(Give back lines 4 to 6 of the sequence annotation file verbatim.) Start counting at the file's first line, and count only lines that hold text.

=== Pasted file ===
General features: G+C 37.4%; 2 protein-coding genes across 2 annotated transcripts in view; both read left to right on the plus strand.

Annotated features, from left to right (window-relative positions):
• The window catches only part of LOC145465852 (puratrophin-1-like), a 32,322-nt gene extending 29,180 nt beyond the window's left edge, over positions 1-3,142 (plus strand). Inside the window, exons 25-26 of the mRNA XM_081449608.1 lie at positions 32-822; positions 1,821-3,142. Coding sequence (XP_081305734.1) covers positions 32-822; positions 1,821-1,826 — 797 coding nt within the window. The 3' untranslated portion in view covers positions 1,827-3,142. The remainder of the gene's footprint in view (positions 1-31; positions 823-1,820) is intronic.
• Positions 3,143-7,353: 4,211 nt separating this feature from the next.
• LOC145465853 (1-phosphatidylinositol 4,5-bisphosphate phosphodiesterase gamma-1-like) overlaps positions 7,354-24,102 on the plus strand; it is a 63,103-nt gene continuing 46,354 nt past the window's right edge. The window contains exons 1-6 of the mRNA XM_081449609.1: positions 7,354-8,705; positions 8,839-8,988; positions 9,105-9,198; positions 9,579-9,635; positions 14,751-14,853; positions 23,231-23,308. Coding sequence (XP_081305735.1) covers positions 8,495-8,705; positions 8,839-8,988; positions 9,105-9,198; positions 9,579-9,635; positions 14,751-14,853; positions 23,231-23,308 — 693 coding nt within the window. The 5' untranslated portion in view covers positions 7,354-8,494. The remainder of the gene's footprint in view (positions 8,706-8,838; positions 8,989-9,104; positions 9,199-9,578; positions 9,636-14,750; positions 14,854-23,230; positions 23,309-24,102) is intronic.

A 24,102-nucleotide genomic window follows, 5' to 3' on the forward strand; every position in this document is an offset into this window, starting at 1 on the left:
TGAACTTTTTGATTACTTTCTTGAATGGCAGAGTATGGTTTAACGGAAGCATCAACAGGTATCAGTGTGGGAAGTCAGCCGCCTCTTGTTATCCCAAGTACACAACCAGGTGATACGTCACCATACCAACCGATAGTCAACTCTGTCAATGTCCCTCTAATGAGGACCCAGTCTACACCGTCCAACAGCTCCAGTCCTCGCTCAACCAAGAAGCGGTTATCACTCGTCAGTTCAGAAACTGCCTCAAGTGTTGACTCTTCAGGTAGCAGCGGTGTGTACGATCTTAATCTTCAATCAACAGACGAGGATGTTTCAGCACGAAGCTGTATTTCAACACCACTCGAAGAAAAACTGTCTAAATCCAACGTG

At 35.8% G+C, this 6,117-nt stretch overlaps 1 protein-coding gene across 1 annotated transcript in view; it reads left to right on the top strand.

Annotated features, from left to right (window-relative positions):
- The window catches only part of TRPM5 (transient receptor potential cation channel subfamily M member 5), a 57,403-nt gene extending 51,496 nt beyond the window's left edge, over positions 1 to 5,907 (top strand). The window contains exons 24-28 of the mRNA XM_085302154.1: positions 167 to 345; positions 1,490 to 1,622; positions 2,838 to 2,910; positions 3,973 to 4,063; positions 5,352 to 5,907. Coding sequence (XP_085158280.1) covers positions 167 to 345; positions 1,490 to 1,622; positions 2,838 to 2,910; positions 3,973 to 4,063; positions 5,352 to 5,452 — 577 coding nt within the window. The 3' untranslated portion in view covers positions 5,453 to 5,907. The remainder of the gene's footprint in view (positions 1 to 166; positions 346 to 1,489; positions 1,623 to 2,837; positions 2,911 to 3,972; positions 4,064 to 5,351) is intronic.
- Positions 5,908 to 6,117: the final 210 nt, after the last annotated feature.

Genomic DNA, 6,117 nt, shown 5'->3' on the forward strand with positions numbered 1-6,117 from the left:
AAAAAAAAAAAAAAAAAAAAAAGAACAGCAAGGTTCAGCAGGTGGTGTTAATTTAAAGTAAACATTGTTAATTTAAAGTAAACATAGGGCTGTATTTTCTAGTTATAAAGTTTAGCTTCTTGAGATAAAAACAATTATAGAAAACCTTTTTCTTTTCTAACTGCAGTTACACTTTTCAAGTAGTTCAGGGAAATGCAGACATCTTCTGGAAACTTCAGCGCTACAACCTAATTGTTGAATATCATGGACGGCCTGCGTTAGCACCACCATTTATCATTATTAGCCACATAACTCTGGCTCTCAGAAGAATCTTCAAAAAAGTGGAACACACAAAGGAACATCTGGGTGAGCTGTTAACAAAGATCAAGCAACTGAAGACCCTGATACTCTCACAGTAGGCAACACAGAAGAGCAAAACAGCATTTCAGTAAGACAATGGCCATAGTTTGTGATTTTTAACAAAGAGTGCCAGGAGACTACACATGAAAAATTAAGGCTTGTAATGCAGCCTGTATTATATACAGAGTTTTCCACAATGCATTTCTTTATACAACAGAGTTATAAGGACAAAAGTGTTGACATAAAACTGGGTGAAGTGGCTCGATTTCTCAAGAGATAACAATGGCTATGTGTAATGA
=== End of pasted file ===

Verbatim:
• Positions 3,143-7,353: 4,211 nt separating this feature from the next.
• LOC145465853 (1-phosphatidylinositol 4,5-bisphosphate phosphodiesterase gamma-1-like) overlaps positions 7,354-24,102 on the plus strand; it is a 63,103-nt gene continuing 46,354 nt past the window's right edge. The window contains exons 1-6 of the mRNA XM_081449609.1: positions 7,354-8,705; positions 8,839-8,988; positions 9,105-9,198; positions 9,579-9,635; positions 14,751-14,853; positions 23,231-23,308. Coding sequence (XP_081305735.1) covers positions 8,495-8,705; positions 8,839-8,988; positions 9,105-9,198; positions 9,579-9,635; positions 14,751-14,853; positions 23,231-23,308 — 693 coding nt within the window. The 5' untranslated portion in view covers positions 7,354-8,494. The remainder of the gene's footprint in view (positions 8,706-8,838; positions 8,989-9,104; positions 9,199-9,578; positions 9,636-14,750; positions 14,854-23,230; positions 23,309-24,102) is intronic.

A 24,102-nucleotide genomic window follows, 5' to 3' on the forward strand; every position in this document is an offset into this window, starting at 1 on the left: